Oakland

Oakland May Lose Millions ‘Seeking to Shirk Its Responsibility' to Wood Street Residents

NBC Universal, Inc.

The city of Oakland may lose millions of state dollars or more because the city is "seeking to shirk its responsibility" over housing homeless people on Caltrans property along Wood Street in city limits, a letter Thursday to City Attorney Barbara Parker from Gov. Gavin Newsom's office said.

According to Newsom's office, Oakland is taking a "novel legal position" that it has no responsibility to house the individuals, even though the city received $4.7 million for rehousing activities at Wood Street.  

The letter stated local governments generally have the responsibility for providing shelter and re-housing for people who are homeless, while Caltrans is a transportation agency. It has no authority to provide housing or shelter to the public, the letter said.

"To be clear, there is no such thing as a 'resident of Caltrans,' as the city's position suggests," the letter from Ann Patterson, legal affairs secretary in Newsom's office, states.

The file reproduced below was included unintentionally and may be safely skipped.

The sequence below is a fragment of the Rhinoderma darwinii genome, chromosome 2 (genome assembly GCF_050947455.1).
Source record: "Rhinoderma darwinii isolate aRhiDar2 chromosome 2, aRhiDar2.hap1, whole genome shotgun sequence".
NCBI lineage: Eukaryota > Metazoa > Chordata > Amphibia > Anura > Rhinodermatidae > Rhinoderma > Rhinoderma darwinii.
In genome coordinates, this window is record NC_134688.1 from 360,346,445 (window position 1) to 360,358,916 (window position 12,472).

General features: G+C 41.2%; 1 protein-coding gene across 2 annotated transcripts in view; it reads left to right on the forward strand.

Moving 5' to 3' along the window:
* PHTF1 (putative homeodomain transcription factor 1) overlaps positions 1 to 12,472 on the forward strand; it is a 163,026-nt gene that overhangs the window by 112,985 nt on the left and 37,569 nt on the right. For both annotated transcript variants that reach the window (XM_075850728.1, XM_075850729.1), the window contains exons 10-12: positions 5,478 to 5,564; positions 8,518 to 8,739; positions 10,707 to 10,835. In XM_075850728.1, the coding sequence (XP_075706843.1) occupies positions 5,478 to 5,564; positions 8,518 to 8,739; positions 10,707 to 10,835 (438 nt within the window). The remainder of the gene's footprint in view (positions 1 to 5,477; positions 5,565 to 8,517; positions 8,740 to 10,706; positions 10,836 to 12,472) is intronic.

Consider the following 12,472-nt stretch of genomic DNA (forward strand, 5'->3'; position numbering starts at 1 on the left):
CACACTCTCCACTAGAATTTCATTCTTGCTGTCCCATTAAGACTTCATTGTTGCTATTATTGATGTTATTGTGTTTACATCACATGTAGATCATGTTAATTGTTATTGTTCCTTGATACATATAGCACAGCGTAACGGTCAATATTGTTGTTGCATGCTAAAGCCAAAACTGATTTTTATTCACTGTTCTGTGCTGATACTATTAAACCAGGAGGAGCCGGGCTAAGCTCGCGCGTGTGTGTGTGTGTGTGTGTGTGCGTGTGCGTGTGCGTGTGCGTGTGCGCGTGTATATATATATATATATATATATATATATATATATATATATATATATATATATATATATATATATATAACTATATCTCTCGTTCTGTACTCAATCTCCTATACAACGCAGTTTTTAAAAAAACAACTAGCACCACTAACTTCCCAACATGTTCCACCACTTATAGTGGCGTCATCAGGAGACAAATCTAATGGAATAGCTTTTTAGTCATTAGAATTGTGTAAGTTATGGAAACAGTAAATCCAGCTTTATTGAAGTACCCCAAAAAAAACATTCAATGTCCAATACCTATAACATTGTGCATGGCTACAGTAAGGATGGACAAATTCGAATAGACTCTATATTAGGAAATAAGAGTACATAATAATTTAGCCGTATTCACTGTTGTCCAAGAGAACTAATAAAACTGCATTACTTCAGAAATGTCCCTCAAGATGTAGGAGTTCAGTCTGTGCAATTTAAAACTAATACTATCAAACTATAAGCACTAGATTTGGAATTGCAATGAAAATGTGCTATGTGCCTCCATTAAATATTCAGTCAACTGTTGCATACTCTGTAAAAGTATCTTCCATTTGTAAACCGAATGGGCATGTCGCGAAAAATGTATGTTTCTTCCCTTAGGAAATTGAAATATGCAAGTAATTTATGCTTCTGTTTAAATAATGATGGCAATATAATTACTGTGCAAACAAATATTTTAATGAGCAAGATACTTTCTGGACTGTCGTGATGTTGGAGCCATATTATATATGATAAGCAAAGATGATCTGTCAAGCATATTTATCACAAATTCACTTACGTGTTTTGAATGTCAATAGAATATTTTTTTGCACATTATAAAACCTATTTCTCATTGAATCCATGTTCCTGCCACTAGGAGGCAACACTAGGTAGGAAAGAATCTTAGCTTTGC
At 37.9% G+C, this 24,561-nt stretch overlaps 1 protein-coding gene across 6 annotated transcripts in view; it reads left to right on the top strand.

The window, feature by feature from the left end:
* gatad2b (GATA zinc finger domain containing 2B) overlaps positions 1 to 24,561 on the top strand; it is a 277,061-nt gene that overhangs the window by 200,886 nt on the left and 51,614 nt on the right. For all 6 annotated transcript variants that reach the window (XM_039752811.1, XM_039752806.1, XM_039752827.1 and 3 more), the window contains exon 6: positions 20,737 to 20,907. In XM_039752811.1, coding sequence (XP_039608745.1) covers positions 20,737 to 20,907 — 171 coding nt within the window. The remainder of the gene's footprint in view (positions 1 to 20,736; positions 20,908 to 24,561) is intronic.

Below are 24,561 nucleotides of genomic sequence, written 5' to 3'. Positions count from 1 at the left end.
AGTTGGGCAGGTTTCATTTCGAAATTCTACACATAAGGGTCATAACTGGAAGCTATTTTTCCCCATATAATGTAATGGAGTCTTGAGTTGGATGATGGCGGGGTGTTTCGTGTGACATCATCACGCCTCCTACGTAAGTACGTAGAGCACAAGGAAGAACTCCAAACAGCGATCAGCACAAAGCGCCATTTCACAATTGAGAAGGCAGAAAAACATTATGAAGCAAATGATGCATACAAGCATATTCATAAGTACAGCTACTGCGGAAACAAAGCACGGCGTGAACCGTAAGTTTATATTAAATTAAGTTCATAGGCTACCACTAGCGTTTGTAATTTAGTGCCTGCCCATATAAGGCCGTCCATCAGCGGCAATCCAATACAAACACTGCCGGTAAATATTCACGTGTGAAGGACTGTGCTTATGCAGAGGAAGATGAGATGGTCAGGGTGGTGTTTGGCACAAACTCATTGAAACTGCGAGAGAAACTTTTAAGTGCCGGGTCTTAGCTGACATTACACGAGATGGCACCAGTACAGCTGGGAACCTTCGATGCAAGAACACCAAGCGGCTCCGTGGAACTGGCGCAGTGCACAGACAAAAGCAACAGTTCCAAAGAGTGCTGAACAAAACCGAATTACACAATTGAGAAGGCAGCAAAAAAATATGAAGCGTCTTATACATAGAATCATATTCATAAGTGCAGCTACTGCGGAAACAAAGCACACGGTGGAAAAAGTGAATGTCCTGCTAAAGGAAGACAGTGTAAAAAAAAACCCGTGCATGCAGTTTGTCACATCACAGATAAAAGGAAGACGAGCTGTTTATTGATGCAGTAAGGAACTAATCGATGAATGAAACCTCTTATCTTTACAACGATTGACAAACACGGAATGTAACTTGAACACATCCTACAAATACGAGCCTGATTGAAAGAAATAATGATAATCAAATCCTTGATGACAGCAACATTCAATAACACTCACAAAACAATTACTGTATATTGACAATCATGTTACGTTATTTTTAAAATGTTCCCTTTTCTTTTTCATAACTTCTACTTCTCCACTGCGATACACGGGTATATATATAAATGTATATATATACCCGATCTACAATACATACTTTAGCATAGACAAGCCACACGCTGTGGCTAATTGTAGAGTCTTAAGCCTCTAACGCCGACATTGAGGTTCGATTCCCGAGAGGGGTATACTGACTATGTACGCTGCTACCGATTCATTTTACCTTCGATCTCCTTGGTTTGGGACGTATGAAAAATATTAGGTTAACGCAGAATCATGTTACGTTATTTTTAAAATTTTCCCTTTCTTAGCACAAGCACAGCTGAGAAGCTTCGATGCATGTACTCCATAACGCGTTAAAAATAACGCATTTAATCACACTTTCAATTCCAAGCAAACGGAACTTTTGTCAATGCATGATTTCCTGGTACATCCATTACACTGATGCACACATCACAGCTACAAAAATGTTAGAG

If Oakland maintains its position, the state may redirect funds away from Oakland to local governments that will provide services to Oakland residents. 

Oakland Mayor Libby Schaff spoke with NBC Bay Area Thursday as she responded to the letter.

“We will abide by every agreement for that $4.7 million grant,” she said. “We are working hard with Caltrans to utilize that grant exactly the way that we promised and that is to help and house the people at Wood Street.”

NBC Bay Area’s Raj Mathai spoke to Oakland Mayor Libby Schaaf about the latest controversy about the homeless encampment known as Wood Street.

There have been several fires at the Wood Street encampment including one that temporarily shut down the MacArthur Maze for hours.

Caltrans moved in to begin cleaning up the site last month. But a judge temporarily blocked the cleanup, and it said Caltrans needed to come up with a housing plan for all those currently live in the camp.

All of this makes it tough for agencies like the Homeless Action Center to help the people living at the encampment.

“That encampment does cover some Caltrans property, some of it is on the city of Oakland side of the street. But at this point, people just need the services,” said Heather Freinkel of the Homeless Action Center.

The governor’s office said since the pandemic, it has shelled out $300 million to Oakland and Alameda County.

The governor’s office is looking for a response to the letter by Friday, in the final paragraphs, it said that "failure to do so may result in the redirection of discretionary funding."

Bay City News contributed to the report.

Copyright BAYCN - Bay City News
Contact Us